Sue Townsend's inimitable character, Adrian Mole, again provided me with much amusement. This is his diary circa 1982, 1983. It's wonderful to see the early nineteen eighties through the angst ridden eyes of the neglected tortured soul that is the eponymous Adrian. Okay so, he is not in actuality "a tortured soul", but Sue Townsend's brilliant portrayal of Adrian Mole's overreactions, mixed in with his literary intellect, innocence, inexplicable recesses in knowledge, and accidental humour make for another fantastic read. I simply love how unique and original the Adrian Mole diaries are. I have given it a four rather than a five because I thought the first diary was slightly better. It is still a fantastic read and I would certainly recommend it.
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on 3 June 2009
After reading the first book in this series, I proceeded to buy all of the others and I'm reading through them (I won't say "working my way through them" because reading Sue Townsend cannot be described as "work"). That a woman well into her adult years has channeled the angst of a teenage boy fairly screams of chutzpah - that she does it so believably and humorously is nothing short of a miracle.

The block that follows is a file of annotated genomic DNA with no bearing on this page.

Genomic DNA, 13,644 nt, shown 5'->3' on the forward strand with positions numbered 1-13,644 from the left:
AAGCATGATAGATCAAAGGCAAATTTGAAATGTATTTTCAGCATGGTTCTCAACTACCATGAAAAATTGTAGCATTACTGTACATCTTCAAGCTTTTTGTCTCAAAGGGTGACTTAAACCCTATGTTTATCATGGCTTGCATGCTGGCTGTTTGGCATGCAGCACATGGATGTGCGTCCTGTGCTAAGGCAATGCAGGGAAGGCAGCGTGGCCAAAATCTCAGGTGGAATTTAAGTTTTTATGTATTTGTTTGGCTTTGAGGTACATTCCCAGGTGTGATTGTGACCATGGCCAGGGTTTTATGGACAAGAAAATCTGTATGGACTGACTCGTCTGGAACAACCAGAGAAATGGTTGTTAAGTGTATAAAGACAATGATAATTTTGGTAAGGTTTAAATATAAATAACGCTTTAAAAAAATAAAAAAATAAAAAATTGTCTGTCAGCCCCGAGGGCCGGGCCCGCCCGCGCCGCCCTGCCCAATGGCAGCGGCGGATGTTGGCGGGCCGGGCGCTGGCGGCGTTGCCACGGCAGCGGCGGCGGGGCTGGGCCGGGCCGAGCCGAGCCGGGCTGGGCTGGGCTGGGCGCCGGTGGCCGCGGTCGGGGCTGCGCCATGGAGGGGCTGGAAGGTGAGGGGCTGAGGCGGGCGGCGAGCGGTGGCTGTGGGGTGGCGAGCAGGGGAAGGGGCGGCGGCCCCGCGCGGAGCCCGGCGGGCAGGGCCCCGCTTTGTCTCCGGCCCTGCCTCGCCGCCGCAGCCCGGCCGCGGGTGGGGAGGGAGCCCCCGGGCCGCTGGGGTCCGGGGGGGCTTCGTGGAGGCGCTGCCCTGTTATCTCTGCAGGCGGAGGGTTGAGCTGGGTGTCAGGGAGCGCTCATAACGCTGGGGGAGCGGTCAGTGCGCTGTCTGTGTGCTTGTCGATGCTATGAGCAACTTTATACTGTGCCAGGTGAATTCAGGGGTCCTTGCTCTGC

Adrian Mole is in the wrong place at the wrong time. His parents are in financial trouble; Margaret Thatcher is ruling the country with an iron fist; he is madly in love; he has spots. Adrian is an astoundingly naive teenager, but also kind and loving in ways that are surprising. He takes care of his elderly friends Bert and Queenie with a tenderness that belies his occasional selfish behavior. At one point in the book, he writes a poem about Queenie, and it moved me to tears.